Courseware Report Card And Educational Software Directory
Just a couple of years ago, the greatest concern of parents and educators interested in the educational use of microcomputers was which computer to buy from the great variety available. Hardware selection was a major topic of discussion whenever the subject of computers came up. More and more, however, the questions posed these days relate to software selection. A number of schools and homes already have their computers and are trying to determine the best use of their machines.
Fortunately, some excellent educational software is now on the market. But parents and educators need to sift through an enormous amount of software in order to find what's best for their application. Educational software directories and evaluation journals have recently been developed to cope with this problem. This review looks at two of them.
Courseware Report Card
Courseware Report Card provides in-depth reviews and evaluations of both elementary and secondary software. Unlike many software review journals, it reviews software for more than one computer: Apple, Atari, PET/CBM, and TRS-80.
Selection of software to review is based primarily on software publishers' response to requests for review copies. A secondary source is software made available by teachers, software dealers, or educational media centers. To be of value to all people interested in educational computing, the journal covers a cross-section of subject area and grade level.
Most Courseware Report Card reviews are prepared by members of the editorial staff, all of whom are former teachers with experience in curriculum evaluation and design. A few of the reviews are prepared by non-staff members. These reviews are signed, and the qualifications of the reviewer are listed in the introduction.
Graded In Six Categories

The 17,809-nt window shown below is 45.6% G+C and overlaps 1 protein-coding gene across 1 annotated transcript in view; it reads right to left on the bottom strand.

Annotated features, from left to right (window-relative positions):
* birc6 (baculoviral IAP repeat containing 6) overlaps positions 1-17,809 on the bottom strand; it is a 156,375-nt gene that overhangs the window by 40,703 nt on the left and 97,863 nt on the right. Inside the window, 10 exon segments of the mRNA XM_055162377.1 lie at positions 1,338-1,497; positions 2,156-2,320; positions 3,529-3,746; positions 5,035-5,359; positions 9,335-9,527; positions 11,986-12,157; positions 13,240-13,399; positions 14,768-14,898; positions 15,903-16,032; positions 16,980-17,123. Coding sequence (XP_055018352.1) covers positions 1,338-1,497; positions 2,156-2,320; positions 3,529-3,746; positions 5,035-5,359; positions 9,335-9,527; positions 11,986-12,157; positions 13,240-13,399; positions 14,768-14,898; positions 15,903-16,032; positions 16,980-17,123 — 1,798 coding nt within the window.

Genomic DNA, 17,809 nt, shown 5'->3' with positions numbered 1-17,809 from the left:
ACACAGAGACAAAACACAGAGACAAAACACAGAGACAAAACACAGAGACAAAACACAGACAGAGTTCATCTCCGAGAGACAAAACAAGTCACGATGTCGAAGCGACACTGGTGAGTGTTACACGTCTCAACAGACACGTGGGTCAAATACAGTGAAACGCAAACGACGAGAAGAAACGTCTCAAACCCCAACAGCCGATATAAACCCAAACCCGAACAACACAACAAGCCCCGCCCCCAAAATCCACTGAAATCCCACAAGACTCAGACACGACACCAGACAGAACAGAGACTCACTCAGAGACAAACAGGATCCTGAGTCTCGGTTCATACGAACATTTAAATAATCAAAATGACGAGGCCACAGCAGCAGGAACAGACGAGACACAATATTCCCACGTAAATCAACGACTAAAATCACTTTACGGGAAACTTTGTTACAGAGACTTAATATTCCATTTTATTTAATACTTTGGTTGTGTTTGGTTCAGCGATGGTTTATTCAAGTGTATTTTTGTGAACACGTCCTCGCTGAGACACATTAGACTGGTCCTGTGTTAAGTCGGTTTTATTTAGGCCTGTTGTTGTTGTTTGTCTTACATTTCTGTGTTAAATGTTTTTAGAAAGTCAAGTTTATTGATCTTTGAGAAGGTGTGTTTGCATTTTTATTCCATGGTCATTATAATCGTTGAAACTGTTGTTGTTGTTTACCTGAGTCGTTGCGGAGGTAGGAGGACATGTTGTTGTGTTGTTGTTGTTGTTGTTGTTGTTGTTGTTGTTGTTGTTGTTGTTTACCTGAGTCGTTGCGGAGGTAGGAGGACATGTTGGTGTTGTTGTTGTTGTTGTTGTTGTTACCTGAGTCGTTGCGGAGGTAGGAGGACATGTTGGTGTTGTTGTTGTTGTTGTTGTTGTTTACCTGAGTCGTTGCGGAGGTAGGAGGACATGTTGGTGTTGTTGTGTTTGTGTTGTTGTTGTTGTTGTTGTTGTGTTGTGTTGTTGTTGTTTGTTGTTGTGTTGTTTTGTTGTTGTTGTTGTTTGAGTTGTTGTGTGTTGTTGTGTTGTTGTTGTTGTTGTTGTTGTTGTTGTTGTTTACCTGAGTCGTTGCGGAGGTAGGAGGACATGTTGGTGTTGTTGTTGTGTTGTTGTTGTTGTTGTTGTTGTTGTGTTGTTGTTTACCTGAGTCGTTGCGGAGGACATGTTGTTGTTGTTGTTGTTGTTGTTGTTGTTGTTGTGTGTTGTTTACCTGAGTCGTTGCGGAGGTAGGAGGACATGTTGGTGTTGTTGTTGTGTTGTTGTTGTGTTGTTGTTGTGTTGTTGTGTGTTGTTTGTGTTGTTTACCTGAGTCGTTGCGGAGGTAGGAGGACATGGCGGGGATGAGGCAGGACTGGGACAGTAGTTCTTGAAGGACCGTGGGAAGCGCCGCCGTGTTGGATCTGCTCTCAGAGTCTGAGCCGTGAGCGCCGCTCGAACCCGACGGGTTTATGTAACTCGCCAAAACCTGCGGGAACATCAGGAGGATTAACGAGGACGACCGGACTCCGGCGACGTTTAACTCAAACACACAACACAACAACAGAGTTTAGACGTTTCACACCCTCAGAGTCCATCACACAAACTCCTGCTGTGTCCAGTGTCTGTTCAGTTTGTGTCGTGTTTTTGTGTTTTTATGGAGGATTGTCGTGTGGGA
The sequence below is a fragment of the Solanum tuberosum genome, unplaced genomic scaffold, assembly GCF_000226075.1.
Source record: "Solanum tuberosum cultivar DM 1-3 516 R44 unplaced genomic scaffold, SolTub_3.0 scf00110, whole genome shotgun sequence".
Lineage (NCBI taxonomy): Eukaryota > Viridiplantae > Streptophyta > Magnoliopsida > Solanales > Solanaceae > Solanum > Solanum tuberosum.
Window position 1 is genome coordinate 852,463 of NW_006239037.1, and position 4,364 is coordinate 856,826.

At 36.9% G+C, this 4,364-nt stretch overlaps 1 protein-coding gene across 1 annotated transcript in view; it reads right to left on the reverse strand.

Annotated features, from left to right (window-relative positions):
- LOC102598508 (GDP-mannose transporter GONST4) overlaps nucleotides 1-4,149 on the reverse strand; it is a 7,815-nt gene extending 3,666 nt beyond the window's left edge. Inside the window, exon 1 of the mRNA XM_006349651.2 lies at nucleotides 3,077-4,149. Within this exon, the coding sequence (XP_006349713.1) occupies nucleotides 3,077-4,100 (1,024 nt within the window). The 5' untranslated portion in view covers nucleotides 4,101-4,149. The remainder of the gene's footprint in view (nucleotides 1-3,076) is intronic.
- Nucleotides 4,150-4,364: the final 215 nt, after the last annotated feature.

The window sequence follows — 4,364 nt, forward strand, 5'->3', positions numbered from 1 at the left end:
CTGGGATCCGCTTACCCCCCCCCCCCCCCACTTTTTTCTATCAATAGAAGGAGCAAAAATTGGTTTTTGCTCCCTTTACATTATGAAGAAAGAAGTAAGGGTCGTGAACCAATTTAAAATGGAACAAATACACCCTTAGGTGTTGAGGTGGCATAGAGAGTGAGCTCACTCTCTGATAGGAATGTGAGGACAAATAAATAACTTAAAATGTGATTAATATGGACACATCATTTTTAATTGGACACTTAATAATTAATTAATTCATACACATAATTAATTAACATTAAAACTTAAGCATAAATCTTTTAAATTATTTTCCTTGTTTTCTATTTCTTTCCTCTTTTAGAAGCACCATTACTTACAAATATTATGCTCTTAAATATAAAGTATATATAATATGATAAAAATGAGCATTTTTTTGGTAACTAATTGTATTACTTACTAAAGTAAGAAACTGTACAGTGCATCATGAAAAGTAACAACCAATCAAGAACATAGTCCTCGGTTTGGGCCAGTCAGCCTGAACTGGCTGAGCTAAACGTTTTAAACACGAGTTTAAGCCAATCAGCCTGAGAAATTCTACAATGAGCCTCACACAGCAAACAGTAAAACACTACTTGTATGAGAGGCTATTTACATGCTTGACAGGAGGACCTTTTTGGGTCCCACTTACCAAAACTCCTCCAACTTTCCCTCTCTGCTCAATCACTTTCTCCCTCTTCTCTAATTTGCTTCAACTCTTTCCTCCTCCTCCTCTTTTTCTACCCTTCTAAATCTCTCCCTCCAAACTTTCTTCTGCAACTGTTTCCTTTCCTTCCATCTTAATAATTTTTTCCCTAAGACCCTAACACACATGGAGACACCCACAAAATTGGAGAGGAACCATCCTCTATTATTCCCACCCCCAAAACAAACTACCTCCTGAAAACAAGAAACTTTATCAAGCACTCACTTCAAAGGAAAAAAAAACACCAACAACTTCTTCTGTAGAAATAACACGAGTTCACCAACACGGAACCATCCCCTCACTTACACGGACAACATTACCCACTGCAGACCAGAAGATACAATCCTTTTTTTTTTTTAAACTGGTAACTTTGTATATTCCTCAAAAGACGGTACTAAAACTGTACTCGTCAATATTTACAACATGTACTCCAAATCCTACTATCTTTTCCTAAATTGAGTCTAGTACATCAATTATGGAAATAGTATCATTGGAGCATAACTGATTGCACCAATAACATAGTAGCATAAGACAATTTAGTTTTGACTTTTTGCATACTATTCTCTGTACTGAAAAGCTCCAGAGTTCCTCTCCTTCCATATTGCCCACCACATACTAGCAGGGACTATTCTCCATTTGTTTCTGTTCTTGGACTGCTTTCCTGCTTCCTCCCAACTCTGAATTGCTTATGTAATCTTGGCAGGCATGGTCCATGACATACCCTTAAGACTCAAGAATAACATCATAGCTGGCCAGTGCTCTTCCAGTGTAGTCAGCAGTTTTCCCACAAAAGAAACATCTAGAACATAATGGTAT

The standard format of the reviews makes it easy to find information. A box at the top of the first page of each review highlights subject area, grade level, type of program (drill and practice, tutorial, or game), system requirements, price, and publisher's name and address. A box at the bottom of the page gives a letter grade (A through F) for performance, ease of use, error handling, appropriateness, documentation, and educational value. These two boxes, plus a short summary of the program, provide all the information necessary to decide whether or not to read the entire review.
The reviews proper begin with a description of the program, explaining exactly what the student sees as the program progresses. Screen representations and photographs make it easy to visualize what the text is describing. The "performance" section of the evaluation explores the overall quality of the program. Errors of punctuation in the text, problems with speed of operation, and sound that can't be turned off are examples of comments made in this section.
Ease Of Use And Error Handling
The "ease-of-use" comments focus on standardization of commands, use of menus in the program, and other programming possibilities that make the program as easy as possible for the user. How well a program accepts input from the keyboard is among the criteria evaluated under "error handling."
The value of the computer over other modes of instruction is addressed under "appropriateness." The editors take a firm position on the appropriateness of drill and practice software by having a policy of never awarding a grade higher than C to any software designed for drill and practice unless it is enhanced by additional features. (This view is not universally shared, but it is constantly discussed.)
Documentation And Educational Value